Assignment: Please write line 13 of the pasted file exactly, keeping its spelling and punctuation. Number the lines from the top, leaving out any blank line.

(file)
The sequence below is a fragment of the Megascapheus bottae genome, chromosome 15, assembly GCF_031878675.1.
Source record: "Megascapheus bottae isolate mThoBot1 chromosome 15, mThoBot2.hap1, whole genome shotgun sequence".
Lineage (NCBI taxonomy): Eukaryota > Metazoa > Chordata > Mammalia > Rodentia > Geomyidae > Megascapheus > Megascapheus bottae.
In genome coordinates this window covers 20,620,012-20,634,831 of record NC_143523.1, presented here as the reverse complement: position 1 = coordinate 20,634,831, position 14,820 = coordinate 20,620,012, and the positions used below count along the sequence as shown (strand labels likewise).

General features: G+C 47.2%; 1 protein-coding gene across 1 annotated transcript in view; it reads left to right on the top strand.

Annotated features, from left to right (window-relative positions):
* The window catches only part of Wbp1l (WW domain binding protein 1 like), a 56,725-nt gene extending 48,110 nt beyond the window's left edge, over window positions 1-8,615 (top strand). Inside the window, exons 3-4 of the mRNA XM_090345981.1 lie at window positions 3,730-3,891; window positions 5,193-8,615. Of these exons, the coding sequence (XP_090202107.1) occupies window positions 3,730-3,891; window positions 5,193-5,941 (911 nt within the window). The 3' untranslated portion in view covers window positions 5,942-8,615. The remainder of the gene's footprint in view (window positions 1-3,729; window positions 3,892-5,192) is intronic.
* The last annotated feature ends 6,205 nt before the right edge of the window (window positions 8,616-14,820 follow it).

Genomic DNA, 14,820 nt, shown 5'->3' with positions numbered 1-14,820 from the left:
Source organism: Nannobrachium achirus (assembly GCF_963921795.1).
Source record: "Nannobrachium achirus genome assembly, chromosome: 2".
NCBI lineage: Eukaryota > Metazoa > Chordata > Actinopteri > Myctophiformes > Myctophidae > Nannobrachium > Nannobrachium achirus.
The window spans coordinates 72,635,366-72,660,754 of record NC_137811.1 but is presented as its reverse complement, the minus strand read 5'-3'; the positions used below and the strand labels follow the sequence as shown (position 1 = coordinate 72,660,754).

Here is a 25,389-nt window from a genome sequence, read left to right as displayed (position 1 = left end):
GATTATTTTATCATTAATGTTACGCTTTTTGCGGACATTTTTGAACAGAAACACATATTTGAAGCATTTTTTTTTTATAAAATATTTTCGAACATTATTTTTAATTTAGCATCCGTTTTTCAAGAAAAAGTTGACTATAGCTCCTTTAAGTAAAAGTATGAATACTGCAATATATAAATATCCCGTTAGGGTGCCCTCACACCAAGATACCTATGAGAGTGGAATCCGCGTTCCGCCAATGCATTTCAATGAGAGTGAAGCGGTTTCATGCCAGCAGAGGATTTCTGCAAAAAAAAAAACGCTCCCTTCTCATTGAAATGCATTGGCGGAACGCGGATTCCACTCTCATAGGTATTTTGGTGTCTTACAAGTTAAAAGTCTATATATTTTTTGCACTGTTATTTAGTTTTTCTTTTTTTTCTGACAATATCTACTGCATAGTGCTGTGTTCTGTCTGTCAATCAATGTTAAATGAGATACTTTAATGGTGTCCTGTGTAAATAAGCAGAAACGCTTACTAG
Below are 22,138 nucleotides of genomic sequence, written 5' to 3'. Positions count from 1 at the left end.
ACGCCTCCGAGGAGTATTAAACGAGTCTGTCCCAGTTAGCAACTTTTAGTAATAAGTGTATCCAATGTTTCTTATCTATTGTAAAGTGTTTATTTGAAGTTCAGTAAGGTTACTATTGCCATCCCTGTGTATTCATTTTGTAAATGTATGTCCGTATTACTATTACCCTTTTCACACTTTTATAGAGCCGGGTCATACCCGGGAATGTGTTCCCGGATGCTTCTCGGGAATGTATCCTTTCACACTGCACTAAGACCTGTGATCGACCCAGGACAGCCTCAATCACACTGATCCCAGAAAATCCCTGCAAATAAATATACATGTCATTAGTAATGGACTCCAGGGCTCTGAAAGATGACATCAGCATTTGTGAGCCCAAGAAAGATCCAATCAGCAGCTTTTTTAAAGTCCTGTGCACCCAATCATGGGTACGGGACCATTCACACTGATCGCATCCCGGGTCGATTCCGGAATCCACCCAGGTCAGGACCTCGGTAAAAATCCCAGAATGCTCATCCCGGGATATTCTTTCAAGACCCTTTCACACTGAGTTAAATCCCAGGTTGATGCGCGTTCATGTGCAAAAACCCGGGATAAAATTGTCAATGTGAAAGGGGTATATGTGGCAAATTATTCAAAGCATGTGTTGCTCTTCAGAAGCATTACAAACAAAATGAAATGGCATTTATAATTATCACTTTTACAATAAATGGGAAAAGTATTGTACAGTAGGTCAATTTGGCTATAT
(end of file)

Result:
The window spans coordinates 72,635,366-72,660,754 of record NC_137811.1 but is presented as its reverse complement, the minus strand read 5'-3'; the positions used below and the strand labels follow the sequence as shown (position 1 = coordinate 72,660,754).